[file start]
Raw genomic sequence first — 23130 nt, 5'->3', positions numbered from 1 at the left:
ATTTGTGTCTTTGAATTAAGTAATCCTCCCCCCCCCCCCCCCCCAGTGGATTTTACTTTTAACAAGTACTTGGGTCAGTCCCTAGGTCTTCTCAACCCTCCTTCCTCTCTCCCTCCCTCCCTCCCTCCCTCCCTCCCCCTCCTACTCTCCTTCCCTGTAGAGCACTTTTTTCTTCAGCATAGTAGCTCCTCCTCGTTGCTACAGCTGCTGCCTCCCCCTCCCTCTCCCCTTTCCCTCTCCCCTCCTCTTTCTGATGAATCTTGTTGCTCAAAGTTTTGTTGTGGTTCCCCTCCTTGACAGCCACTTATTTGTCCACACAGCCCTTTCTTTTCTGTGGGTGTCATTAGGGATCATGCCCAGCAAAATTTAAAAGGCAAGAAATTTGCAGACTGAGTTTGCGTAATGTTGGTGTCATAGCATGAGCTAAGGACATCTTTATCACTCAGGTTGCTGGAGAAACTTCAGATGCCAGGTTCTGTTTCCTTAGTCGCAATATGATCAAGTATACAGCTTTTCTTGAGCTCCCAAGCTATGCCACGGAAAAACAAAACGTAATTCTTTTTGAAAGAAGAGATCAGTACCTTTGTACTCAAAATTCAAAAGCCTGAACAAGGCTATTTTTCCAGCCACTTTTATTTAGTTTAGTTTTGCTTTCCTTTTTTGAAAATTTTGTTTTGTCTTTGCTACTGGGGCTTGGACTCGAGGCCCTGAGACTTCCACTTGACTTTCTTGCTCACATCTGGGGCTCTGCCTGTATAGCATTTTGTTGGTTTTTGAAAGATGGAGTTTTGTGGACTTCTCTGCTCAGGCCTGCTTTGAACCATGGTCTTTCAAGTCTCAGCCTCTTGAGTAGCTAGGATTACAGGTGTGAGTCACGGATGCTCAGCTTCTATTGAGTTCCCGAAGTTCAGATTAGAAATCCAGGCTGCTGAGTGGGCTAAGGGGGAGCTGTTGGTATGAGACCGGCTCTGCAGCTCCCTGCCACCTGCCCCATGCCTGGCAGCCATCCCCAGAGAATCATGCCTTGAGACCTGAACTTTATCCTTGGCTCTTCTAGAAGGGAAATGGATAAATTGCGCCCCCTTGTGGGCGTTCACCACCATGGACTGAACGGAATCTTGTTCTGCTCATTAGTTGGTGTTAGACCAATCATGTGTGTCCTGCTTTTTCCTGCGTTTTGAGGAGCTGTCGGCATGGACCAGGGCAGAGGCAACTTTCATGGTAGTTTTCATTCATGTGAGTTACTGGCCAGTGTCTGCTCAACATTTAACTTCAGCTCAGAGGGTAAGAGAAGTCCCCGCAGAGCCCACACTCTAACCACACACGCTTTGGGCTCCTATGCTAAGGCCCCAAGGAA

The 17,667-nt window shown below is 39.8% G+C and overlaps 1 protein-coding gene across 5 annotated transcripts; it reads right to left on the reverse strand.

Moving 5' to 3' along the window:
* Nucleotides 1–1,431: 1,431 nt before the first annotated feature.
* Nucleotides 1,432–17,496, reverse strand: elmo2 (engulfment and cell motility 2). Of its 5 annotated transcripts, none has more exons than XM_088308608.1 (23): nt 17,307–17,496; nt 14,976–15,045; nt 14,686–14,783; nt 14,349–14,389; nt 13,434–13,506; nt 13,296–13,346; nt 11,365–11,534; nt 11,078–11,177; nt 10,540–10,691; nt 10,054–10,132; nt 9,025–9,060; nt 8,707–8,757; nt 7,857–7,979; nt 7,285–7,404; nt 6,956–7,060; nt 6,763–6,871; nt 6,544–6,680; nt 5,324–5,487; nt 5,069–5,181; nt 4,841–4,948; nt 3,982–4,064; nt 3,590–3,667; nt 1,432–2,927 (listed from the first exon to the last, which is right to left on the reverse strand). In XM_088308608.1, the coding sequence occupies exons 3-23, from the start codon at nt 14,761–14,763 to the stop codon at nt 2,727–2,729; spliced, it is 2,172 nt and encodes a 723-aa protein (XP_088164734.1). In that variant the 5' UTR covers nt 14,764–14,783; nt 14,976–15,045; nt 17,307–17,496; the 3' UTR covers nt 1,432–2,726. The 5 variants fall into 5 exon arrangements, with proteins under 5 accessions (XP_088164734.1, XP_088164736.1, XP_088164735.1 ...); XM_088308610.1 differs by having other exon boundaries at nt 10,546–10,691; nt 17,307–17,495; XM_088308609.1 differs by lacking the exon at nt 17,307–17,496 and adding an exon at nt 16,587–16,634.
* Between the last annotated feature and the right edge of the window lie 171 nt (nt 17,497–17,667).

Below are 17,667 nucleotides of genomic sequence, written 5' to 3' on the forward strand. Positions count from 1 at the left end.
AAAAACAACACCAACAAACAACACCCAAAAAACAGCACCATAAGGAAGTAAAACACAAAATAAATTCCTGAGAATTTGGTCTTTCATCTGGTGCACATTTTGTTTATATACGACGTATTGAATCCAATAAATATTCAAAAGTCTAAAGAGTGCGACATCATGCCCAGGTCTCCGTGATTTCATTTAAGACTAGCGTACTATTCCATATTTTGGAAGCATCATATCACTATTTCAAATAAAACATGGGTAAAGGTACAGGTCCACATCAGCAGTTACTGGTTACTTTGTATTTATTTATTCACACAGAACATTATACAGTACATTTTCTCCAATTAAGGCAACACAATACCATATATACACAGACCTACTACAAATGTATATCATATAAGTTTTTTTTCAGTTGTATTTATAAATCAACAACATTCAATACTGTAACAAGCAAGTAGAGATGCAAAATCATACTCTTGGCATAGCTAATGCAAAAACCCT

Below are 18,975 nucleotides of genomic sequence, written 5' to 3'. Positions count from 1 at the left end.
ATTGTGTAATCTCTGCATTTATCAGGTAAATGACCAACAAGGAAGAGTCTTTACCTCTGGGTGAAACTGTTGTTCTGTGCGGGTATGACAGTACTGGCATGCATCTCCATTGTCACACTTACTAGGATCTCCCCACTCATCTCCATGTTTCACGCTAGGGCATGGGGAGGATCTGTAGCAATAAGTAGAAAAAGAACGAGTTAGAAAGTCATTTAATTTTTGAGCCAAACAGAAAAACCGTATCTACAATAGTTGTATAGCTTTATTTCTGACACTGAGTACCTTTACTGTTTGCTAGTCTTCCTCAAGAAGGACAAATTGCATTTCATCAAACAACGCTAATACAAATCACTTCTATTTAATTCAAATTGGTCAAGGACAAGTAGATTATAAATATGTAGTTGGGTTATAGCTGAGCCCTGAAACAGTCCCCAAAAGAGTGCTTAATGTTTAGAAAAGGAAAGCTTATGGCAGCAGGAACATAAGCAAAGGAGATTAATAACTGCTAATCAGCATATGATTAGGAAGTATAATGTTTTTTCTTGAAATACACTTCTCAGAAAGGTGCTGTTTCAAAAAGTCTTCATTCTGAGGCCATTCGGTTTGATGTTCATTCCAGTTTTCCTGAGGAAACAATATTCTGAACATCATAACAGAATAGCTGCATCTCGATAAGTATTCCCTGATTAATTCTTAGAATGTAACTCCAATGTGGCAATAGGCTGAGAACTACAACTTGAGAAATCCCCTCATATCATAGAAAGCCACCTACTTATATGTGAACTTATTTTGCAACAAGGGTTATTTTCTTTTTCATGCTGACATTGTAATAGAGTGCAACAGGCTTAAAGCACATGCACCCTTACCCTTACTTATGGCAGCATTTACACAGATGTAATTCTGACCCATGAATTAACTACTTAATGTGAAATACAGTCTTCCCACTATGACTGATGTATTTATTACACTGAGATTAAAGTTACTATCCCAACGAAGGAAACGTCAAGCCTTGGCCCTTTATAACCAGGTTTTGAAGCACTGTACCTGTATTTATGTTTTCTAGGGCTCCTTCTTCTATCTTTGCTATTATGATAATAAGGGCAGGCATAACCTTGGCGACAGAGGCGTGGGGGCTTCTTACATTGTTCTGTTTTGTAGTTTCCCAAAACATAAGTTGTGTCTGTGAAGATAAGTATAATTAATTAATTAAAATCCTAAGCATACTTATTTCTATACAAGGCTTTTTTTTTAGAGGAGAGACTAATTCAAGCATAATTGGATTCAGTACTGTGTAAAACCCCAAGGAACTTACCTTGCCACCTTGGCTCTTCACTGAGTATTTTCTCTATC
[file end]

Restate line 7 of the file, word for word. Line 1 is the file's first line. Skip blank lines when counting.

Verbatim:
* Between the last annotated feature and the right edge of the window lie 171 nt (nt 17,497–17,667).